Our little group stood huddled next to the curb amongst the throng of people. We made mindless small talk, but each of us was more engulfed in our own thoughts than any conversation. Mine included things like, "Why didn't I bring my headphones. Everyone else seems to have headphones." and "Is this race number pinned to my shirt at an odd angle? That's going to bother me..."
We had just learned that the race organizers weren't allowing our group leaders to run with us. They had been assigned to work stops along the route. This was the practice 10K. It would be the first time most of us had ever ran 6.2 consecutive miles. Everyone in our group had counted on our group leaders being there with us to set the pace and offer encouragement. Needless to say, after finding out they couldn't run with us, we were all a little distraught.
As the moments ticked down to the start of the race, a tense silence came over the crowd and all eyes turned to focus on the start line. A wave of relief came when one of our group leaders walked over and informed us that she'd be running with us after all because she hadn't been assigned to work. Knowing that she would be there helped ease our minds immensely.
Suddenly someone yelled "Start!" and the crowd surged forward! Everyone took off like a shot! I had been warned that most people start races way too fast, but I convinced myself that I would know not to do that. Despite this knowledge, I ran to keep up with the crowd. I thought we'd only keep it up for a few seconds, but runners all around continued to fly down the course. At about a quarter mile in, I checked my pace: 9'25" per mile! It was WAY too fast! I forced myself to slow down to a more comfortable pace. It was discouraging to see the crowd of runners fly past me, but I knew I couldn't keep up a 9'25" pace for 6.2 miles.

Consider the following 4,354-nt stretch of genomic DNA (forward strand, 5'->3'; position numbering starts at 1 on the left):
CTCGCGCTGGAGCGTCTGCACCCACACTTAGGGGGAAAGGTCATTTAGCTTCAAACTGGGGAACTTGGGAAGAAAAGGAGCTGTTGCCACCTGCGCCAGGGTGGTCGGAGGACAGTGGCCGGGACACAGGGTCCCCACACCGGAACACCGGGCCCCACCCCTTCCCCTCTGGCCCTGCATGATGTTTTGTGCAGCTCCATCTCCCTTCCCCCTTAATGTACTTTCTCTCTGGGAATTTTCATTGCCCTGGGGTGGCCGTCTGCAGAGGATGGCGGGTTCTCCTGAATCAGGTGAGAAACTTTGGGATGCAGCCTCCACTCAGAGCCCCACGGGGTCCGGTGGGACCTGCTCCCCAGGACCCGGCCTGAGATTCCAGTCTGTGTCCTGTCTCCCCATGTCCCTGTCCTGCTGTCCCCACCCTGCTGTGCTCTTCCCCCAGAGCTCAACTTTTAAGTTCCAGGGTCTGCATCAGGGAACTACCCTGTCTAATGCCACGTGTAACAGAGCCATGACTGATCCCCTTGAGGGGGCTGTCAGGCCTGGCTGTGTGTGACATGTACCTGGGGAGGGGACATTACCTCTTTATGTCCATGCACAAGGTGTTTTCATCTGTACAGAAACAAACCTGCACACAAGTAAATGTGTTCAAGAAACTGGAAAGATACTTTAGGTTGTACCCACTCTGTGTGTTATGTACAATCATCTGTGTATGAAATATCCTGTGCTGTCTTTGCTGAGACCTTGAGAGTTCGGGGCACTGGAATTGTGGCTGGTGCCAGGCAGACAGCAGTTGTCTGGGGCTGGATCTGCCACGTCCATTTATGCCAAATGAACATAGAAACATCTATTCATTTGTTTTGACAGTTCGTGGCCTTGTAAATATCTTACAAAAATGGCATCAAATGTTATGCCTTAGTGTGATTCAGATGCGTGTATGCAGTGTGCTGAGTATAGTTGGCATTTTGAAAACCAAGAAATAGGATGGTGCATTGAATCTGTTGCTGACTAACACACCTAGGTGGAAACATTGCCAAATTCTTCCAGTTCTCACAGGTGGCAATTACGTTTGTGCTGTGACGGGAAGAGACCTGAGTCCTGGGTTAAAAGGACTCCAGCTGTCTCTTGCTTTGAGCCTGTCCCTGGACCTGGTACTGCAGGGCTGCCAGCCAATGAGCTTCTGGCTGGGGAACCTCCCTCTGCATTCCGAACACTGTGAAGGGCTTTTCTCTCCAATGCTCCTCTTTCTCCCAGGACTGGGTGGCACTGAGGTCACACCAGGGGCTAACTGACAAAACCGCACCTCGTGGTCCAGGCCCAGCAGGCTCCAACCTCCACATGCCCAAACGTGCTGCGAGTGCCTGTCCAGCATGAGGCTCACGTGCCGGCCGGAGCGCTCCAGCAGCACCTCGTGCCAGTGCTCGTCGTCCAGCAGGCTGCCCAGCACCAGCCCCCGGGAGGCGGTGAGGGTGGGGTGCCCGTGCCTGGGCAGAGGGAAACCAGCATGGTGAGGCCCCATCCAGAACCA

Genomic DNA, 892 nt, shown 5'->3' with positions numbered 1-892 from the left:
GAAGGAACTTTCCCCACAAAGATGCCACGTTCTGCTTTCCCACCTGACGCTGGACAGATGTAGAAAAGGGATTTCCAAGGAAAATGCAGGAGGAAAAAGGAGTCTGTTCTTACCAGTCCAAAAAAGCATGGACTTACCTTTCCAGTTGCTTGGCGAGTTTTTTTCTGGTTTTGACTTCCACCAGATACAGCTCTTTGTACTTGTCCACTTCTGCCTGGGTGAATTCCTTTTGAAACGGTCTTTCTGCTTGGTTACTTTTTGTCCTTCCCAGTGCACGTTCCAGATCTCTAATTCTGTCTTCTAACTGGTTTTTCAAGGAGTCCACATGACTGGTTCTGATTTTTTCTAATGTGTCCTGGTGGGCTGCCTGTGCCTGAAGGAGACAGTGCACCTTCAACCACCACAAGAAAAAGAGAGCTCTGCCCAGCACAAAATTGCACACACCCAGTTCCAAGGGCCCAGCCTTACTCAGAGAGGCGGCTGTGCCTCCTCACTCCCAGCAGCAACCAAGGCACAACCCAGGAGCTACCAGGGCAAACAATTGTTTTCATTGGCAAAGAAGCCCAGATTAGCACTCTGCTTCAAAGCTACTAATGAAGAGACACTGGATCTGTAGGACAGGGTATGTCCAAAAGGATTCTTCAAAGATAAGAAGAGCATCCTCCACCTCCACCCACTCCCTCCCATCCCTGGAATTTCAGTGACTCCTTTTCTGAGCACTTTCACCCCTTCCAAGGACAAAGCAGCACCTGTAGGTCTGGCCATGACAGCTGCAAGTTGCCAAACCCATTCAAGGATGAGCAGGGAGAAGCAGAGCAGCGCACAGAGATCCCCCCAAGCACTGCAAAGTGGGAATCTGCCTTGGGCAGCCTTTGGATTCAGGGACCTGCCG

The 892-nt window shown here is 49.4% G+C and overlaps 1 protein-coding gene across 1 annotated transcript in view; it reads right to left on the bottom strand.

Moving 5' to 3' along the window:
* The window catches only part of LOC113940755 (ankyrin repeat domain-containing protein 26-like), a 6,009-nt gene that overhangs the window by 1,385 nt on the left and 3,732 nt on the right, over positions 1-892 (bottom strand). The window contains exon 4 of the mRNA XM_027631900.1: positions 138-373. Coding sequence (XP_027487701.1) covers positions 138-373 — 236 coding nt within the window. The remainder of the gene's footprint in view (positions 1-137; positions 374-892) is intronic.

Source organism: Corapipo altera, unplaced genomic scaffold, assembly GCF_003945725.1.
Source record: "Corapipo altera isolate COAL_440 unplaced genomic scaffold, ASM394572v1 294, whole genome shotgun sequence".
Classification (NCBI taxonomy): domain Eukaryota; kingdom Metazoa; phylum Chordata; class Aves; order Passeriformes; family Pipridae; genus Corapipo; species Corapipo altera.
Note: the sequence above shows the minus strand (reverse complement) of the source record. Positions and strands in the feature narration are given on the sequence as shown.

As I continued along the course, I became more comfortable. This was mostly due to the fact that the crowd of people around me had diminished, but also because I was running at my own pace. Eventually it was just me and our group leader running the course together. We started passing people. ...actually, lots of people! We passed all those people who had flown past us at the start of the race. They had worn themselves out.
A little feeling of accomplishment came over me as we passed more and more people. Even so, not wanting to rest on our laurels, we pushed forward. We were running about a minute-per-mile faster than our practice pace, but it didn't seem to bother me. It must have been all the race-day adrenalin. We walked most of the hills, since hills are apparently my downfall. Otherwise, we made up our minds to run everything! We were in the zone.
Suddenly, sooner than I was expecting, we could see the finish line. I thought I should have had nothing left since we ran the course hard. But, as if on autopilot, I began sprinting the last stretch of the race. As our group leader and I ran toward the finish line, runners that had already crossed were cheering us on. Someone was cheering for me; yelling my name! I crossed the line and realized it was our other group leader who had stayed back to work the timing station.
Standing behind the finish line, I felt so accomplished! I was the first one from my group to cross, so I stood watching and cheering on the other runners as they came in. I could tell they all felt accomplished too. A sense of camaraderie came over the crowd as everyone shared their excitement and happiness with one another.
I checked my time on a printed piece of paper that was posted at the timing station. It said I had completed the race in one hour and 8 minutes! Surprising, even though our group leaders said it was a great time, I didn't really care about it. Being able to run 6.2 miles was fulfillment enough. Although, the next day when I saw my time had been posted online at one hour and 9 minutes, I was a little disappointed... Perhaps there's a little competitive spirit in me after all.